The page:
Mitchell’s attorney, Gloria Allred, said Wednesday during a press release that the lawsuit, filed in Los Angeles, accuses Baldwin of choosing “to play Russian roulette when he fired a gun without checking it and without the gunsmith checking it in his presence.” Claim announcement conference.
The lawsuit states that “Alec Baldwin should have presumed that the gun in question was loaded unless and until he demonstrated to him or examined him that it was not.”
In addition to Baldwin, the lawsuit names the film’s production company, Rust Movie Productions, LLC, gunsmith Hannah Gutierrez Reid, assistant director David Holz and other production members. Allred said the film’s production team failed to follow industry procedures, creating an environment in which “injury and death, more than a possibility, were a likely outcome.”
Gutierrez Reid is accused in Mitchell’s lawsuit of allowing a gun to be left unattended during a lunch break on a rolling cart outside the building where the shooting of the movie, which was filmed in New Mexico, took place.
Gutierrez-Reed’s lawyers claimed that live ammunition was diverted into a box of dummy shots through “sabotage,” but they did not provide evidence to support the claim. They also said she is devastated and saddened by the tragedy and is cooperating with the investigation.
Allred said during the press conference that Mitchell is seeking financial compensation because she “was traumatized and traumatized and … suffered physical and psychological harm from what she saw, heard and suffered while she was in the crossfire.”
The script supervisor, a 40-year industry veteran, hasn’t worked since the shooting.
The Santa Fe Sheriff’s Office is investigating the shooting and has yet to release any findings.
CNN has reached out to the production company and representatives for Baldwin, Halls and Gutierrez Reed for comment.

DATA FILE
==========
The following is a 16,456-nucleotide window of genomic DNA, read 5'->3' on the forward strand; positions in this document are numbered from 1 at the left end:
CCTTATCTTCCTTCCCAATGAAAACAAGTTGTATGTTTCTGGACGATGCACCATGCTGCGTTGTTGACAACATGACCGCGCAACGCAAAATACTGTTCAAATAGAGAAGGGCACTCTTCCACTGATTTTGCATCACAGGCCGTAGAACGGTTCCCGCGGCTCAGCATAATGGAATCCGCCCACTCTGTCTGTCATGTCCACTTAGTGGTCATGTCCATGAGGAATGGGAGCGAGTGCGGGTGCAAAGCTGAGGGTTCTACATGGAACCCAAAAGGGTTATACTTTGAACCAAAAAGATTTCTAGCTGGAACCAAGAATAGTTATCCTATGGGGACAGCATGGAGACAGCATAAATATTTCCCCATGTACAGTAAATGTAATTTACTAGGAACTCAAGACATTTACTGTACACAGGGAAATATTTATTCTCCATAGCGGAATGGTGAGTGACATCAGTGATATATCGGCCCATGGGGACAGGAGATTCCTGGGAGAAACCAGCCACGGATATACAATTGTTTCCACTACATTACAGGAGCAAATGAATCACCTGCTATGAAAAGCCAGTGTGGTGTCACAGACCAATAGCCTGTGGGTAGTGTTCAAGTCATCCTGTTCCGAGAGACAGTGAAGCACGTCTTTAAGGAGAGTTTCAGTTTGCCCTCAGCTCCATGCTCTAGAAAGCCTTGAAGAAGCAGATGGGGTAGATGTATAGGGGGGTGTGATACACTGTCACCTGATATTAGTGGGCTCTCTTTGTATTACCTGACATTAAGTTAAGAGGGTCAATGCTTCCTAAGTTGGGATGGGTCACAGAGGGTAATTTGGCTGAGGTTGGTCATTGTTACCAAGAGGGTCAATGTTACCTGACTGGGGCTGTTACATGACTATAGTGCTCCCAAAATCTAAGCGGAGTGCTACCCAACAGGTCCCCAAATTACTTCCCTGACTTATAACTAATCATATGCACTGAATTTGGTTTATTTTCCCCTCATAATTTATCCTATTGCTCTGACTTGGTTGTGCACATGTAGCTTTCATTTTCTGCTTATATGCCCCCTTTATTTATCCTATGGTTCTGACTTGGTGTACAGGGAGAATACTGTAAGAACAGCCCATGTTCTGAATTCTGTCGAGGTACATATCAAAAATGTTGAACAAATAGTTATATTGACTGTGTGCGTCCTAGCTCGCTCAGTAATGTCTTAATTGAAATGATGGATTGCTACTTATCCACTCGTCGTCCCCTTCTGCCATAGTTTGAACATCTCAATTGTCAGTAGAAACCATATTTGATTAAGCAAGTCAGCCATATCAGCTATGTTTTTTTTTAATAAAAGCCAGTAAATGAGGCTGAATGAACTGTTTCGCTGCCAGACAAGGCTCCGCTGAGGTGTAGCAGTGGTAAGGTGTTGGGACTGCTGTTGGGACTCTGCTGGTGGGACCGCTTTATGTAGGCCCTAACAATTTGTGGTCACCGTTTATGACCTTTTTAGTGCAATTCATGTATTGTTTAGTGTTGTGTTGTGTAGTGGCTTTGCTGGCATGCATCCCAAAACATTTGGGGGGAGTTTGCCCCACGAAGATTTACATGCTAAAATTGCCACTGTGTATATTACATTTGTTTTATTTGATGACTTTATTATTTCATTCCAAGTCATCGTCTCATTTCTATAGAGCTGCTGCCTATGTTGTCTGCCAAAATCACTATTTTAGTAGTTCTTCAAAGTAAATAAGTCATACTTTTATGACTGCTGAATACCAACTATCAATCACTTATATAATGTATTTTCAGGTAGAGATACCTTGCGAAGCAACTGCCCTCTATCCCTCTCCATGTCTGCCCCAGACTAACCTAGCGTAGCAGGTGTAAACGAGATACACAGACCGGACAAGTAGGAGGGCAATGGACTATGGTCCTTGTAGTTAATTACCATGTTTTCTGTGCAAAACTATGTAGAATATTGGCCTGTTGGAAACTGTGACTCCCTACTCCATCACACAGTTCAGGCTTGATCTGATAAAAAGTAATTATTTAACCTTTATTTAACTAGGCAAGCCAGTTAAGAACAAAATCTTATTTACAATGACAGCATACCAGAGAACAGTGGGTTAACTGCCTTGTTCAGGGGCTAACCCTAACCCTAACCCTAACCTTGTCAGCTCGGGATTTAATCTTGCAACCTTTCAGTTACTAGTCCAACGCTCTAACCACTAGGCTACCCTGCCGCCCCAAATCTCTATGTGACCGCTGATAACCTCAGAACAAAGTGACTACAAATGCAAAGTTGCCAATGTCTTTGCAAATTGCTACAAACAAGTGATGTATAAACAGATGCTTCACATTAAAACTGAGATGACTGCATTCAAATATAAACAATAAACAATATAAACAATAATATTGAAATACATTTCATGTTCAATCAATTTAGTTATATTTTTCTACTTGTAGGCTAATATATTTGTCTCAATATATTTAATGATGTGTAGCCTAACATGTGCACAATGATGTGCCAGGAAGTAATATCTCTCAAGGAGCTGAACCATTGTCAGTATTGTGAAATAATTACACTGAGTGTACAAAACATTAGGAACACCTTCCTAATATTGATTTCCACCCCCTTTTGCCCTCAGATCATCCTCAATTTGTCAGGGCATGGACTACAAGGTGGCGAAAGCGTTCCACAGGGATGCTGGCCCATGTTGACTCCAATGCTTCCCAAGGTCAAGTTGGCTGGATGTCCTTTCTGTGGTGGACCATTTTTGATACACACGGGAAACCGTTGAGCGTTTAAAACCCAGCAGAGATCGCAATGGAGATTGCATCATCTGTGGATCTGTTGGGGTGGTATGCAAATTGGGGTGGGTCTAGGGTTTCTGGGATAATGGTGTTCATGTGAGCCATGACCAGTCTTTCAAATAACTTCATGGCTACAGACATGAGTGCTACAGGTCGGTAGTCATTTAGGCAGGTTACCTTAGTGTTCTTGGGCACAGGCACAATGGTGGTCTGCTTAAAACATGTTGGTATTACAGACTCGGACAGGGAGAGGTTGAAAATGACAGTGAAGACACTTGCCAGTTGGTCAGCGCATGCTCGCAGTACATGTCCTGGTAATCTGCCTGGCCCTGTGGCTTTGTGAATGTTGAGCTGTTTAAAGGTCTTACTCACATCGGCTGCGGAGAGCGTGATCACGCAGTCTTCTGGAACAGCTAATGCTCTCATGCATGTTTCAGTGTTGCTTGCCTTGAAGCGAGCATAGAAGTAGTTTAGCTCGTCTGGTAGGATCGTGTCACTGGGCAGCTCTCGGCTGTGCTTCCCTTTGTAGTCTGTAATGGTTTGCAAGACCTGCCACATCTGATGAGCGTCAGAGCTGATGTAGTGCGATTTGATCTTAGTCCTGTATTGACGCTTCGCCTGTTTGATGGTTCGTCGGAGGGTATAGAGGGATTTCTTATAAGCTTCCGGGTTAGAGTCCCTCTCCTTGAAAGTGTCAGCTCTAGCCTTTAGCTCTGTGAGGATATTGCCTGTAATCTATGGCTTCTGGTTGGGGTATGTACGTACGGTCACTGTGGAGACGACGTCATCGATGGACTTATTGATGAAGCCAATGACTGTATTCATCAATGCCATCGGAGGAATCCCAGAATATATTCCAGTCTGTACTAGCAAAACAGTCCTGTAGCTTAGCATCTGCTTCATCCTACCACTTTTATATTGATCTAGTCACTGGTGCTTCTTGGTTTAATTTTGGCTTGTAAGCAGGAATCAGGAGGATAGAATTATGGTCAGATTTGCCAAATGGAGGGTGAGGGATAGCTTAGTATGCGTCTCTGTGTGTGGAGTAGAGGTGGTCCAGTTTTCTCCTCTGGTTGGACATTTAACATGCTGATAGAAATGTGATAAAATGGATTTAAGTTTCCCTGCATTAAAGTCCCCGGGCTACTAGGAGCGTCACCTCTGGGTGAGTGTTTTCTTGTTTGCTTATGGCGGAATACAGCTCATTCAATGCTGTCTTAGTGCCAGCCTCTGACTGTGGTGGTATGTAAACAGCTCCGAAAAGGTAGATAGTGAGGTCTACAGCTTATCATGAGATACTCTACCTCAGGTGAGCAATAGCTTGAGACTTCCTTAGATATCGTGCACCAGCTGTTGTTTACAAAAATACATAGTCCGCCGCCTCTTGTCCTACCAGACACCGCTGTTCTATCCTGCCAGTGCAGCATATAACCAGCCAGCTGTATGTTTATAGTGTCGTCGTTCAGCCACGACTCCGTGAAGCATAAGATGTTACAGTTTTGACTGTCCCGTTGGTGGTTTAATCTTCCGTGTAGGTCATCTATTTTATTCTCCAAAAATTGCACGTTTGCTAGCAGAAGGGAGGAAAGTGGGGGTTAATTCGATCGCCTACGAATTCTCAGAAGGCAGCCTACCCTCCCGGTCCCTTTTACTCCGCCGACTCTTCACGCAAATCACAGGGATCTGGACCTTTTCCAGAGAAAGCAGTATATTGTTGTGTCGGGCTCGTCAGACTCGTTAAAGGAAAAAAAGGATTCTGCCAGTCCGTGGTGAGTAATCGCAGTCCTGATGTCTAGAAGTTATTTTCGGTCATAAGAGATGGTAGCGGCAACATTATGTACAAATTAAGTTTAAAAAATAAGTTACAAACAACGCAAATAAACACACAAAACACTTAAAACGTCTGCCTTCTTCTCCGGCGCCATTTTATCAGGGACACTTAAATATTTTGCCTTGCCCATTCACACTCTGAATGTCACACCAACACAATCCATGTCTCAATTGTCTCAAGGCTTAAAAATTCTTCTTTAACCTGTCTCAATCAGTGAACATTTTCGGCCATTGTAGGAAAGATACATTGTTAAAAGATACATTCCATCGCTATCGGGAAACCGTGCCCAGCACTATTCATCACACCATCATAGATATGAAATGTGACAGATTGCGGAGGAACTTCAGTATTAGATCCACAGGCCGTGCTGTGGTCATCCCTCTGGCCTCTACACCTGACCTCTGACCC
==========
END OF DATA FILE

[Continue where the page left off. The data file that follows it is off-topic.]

Rust Movie Productions, LLC said the safety of the cast is the “top priority”.
“While we have not been notified of any formal complaints regarding the weapon or the safety of the prop on set, we will conduct an internal review of our procedures while production is halted,” the company said.
Mitchell describes the moment of the shooting in the lawsuit
Mitchell said she was standing near Hutchins and Sousa when the shot was fired and was the first to call 911 for help on October 21, telling them, “We need help right away.”
She described the moment of the shooting as she read from a prepared statement during Wednesday’s press conference.
“Silent gunshots,” Mitchell said. “I was stunned. I heard someone groan, and I turned and my boss was falling backwards and grabbed his upper body and I turned toward Alec and saw Halina coming down to my left.”
“He’s not responsible for checking that… That’s not the job of the assistant director. If he chooses to check the firearm because he wants to make sure everyone is safe, he can do it, but that’s not his responsibility,” Turako said.
Mitchell’s lawsuit alleges Baldwin for not checking the gun before using it.
The lawsuit alleges, referring to Baldwin, that he “had no right to rely on certain statements alleged by the assistant director that it was a ‘cold gun’,” referring to Baldwin.
Allred, Mitchell’s attorney, added that Baldwin fired the gun unexpectedly, even though there was no rehearsal scheduled at the time – noting that even if they were filming the scene, it didn’t involve firing a gun.
The lawsuit also alleges that Mitchell believed there had been two previous untrue incidents – one by Baldwin’s double stunt and “a prop master who accidentally shot herself in the foot.”
CNN’s Sandra Gonzalez contributed to this report.